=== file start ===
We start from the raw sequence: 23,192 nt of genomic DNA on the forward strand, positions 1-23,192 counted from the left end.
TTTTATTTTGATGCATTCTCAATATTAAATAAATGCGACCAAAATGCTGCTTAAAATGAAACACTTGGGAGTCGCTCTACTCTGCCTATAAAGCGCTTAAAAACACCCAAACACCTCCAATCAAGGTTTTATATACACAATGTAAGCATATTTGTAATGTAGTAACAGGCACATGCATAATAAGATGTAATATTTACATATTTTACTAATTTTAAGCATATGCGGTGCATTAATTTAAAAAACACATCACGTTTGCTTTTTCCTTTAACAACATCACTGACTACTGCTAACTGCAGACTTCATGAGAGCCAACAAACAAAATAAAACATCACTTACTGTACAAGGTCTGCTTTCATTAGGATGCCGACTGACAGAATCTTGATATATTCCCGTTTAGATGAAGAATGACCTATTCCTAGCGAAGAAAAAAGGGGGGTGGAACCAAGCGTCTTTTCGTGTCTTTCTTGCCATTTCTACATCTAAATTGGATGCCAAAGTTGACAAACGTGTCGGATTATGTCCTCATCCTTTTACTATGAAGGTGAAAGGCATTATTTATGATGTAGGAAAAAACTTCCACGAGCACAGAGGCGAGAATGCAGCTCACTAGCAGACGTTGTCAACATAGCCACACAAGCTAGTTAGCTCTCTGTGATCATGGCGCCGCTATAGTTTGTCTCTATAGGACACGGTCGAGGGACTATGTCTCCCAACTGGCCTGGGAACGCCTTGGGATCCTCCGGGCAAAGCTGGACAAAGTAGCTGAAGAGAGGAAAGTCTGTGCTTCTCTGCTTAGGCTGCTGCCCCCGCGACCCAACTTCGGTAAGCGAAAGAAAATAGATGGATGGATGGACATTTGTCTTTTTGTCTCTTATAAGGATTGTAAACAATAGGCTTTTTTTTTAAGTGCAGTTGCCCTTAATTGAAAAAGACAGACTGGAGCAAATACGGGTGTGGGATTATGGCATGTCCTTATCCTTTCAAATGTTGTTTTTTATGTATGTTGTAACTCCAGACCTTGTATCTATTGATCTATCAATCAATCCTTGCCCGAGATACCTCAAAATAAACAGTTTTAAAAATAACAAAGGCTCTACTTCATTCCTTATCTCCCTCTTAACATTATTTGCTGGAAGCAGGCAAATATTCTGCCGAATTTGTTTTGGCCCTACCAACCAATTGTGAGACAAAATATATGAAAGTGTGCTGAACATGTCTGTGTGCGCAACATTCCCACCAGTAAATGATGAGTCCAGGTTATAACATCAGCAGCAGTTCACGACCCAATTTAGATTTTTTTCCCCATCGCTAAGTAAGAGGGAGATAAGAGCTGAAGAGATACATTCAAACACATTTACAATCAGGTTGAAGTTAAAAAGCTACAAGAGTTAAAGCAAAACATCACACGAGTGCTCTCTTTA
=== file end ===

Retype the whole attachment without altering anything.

We start from the raw sequence: 23,192 nt of genomic DNA on the forward strand, positions 1-23,192 counted from the left end.
TTTTATTTTGATGCATTCTCAATATTAAATAAATGCGACCAAAATGCTGCTTAAAATGAAACACTTGGGAGTCGCTCTACTCTGCCTATAAAGCGCTTAAAAACACCCAAACACCTCCAATCAAGGTTTTATATACACAATGTAAGCATATTTGTAATGTAGTAACAGGCACATGCATAATAAGATGTAATATTTACATATTTTACTAATTTTAAGCATATGCGGTGCATTAATTTAAAAAACACATCACGTTTGCTTTTTCCTTTAACAACATCACTGACTACTGCTAACTGCAGACTTCATGAGAGCCAACAAACAAAATAAAACATCACTTACTGTACAAGGTCTGCTTTCATTAGGATGCCGACTGACAGAATCTTGATATATTCCCGTTTAGATGAAGAATGACCTATTCCTAGCGAAGAAAAAAGGGGGGTGGAACCAAGCGTCTTTTCGTGTCTTTCTTGCCATTTCTACATCTAAATTGGATGCCAAAGTTGACAAACGTGTCGGATTATGTCCTCATCCTTTTACTATGAAGGTGAAAGGCATTATTTATGATGTAGGAAAAAACTTCCACGAGCACAGAGGCGAGAATGCAGCTCACTAGCAGACGTTGTCAACATAGCCACACAAGCTAGTTAGCTCTCTGTGATCATGGCGCCGCTATAGTTTGTCTCTATAGGACACGGTCGAGGGACTATGTCTCCCAACTGGCCTGGGAACGCCTTGGGATCCTCCGGGCAAAGCTGGACAAAGTAGCTGAAGAGAGGAAAGTCTGTGCTTCTCTGCTTAGGCTGCTGCCCCCGCGACCCAACTTCGGTAAGCGAAAGAAAATAGATGGATGGATGGACATTTGTCTTTTTGTCTCTTATAAGGATTGTAAACAATAGGCTTTTTTTTTAAGTGCAGTTGCCCTTAATTGAAAAAGACAGACTGGAGCAAATACGGGTGTGGGATTATGGCATGTCCTTATCCTTTCAAATGTTGTTTTTTATGTATGTTGTAACTCCAGACCTTGTATCTATTGATCTATCAATCAATCCTTGCCCGAGATACCTCAAAATAAACAGTTTTAAAAATAACAAAGGCTCTACTTCATTCCTTATCTCCCTCTTAACATTATTTGCTGGAAGCAGGCAAATATTCTGCCGAATTTGTTTTGGCCCTACCAACCAATTGTGAGACAAAATATATGAAAGTGTGCTGAACATGTCTGTGTGCGCAACATTCCCACCAGTAAATGATGAGTCCAGGTTATAACATCAGCAGCAGTTCACGACCCAATTTAGATTTTTTTCCCCATCGCTAAGTAAGAGGGAGATAAGAGCTGAAGAGATACATTCAAACACATTTACAATCAGGTTGAAGTTAAAAAGCTACAAGAGTTAAAGCAAAACATCACACGAGTGCTCTCTTTA